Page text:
Since WordCamp Atlanta, I’ve been following Wade on Twitter (@WadeOnTweets). It’s no wonder Poynter Institute said that Wade is one of the thirty-five most influential people in social media. Wade’s tweets are informative, funny, and show why he is one of the South’s best bloggers.

Using WordPress as a Rapid Prototyping Engine

Speaker: Drew Morris
Twitter: @drewry
Slides: WordPress for Rapid Prototyping (pdf)

Here’s a link to download the latest version of Piklist that would have all the stuff in it that was demoed. They can download it here:


This is a very early release meant to be used in a Dev environment, if you encounter any bugs/have suggestions please post it on piklist.com/support.

The Art of Quality

Speaker: Reid Peifer
Original Post: Sidways8

The subtitle of this talk is “More Awesome. Less Suck.” for those that want to know.

A little history on the speaker and his company.

The speaker is the author of The Events Calendar plugin, found here.

When they got started with the plugin they started looking at their competitors. There are free plugins, your peers and a 15 year old kid living in his parents basement. So, how do they compete? They offer quality, support and longevity. That is what helps to set them apart from all the rest.

They realized that they need to compete on quality.

Notes on Quality

So what does quality mean? It can mean beautiful, stable, simple, and extensible.

Quality isn’t a state of being. It starts before you write your first line of code and continues long after you get paid for what you do.

Process Promotes Quality

Their process:

  1. Spec – Write out what the thing you are going to build does. What problem will it solve? Who will use it?
  2. Wireframe – Mock up what you want to build. There are probably 50 ways to solve the problem you are building something to solve, and your first idea is probably not the best.
  3. Prototype – This is a wireframe in code. This helps to find the “gotchas” that didn’t get caught during wireframing. They use UX 4.
  4. UX Test – This can be as simple as asking someone you know to test it and using join.me to see how the person testing goes through your app. This can be really simple.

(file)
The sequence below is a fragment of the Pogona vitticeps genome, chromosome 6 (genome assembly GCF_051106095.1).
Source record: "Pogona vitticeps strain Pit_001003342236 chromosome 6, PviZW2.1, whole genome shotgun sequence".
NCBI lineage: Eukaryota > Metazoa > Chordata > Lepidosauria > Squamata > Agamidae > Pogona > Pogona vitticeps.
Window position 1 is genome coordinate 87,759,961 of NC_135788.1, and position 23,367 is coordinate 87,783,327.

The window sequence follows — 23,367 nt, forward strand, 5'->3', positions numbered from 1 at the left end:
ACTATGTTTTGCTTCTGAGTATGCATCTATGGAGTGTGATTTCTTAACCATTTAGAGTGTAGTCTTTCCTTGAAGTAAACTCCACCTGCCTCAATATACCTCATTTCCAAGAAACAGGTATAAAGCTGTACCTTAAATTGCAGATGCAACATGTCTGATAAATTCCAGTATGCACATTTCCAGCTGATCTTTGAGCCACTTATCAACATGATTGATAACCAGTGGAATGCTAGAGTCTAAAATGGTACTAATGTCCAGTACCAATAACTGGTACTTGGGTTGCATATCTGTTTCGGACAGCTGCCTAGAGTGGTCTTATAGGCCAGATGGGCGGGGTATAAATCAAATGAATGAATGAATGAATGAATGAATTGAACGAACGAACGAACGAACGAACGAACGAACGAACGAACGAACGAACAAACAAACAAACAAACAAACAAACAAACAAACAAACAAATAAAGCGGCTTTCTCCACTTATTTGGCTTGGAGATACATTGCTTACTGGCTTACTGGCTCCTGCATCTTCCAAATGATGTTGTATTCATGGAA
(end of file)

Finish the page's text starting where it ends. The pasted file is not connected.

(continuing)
5. Visual Design
  6. Development
  7. Documentation – You must document your work. Document for both developers and users.
  8. QA – Time to test on as many devices as possible. Test everything, log everything, then go and fix the problems. chiliproject.org, redmine.org, basecamp.com
  9. Security Audit – Its a good idea to find a security expert and pay them to look at your code.
  10. Performance Audit – Stop developing for a minute and actually look at what you have done.
  11. Beta – Ask people to check out your product. You can ask people from Meetups or through Twitter or whatever.
  12. QA
  13. Release

Keep in mind that once you ship your product to the public, that is the day that support starts.

WordPress Navigation in Responsive Design

Speaker: Erick Arbe
Twitter: @erickarbe
Presentation Slides: shrd.by/RyAW0x

“Poorly executed navigation can spell disaster for user experience” – Gene Crawford

What is RWD? – Where can I learn about it?

How your content strategy plays into RWD & navigation

  • What do I want my users to see on mobile
  • Should I show a “lite” version of my site?
  • But aren’t users within different context when viewing my site on their phone?
  • Retro-fitting an existing website to be responsive can be difficult…especially one with a large menu

“Use mobile as an excuse to revisit navigation” – Brad Frost

Manipulate wordpress for a better responsive nav

  • Target your navigation through better css classes
  • use multiple menus if necessary
  • Use # in custom links for top level navigation so users on mobile devices click for a drop down, not to go to that page

think touch

  • optimal sizes for touch elements
  • average human finger pad is 10-14mm
  • apple suggests a 44×44 points (basically, 44px) touch target size (11.6mm)
  • windows suggest a 9x9mm touch target size
  • nokia suggests a 7×7 touch target size

Navigation Patterns

simple padding method

  • very easy to implement
  • users know where your nav is
  • no JS required


  • won’t work with sub-nav
  • can look akward at certain points

grid / percentage based

  • easy to touch – buttons are great size
  • looks terrific & scales nicely
  • no js required


  • can’t really work with sub-navigation (unless you hide sub-nav)


  • accordian style menu
  • great solution for large menus
  • provides good user experience


  • usually requires JS (doesn’t need it)
  • can push page content way down

footer nav

  • great concept – content first
  • pretty easy to implement
  • works across all browsers
  • “give em’ content, not menus”


  • provides an akward jump to footer – especially on long pages
  • usually need to maintain two sets of navigation

select nav

  • can be super easy to implement
  • easy to retro-fit an existing site
  • works well with large menus
  • uses native ui controls


  • not incredibly sexy (tough to style)
  • usability is just ok
  • requires js

off-canvas/page slide

  • facebook style off-canvas menu
  • very slick when used with annimation
  • terrific ux


  • can’t be used with a huge menu

Secure All the Things!

Speaker: Doug Campbell
Original Post: Sideways8

I’m in the developers room at WordCamp ATL 2013 and listening to talk about security. Here are a few notes.

My favorite point so far is the speakers point that WordPress is usually not the weak point when a website is hacked. Its usually a plugin, javascript library, several or some other means of entry.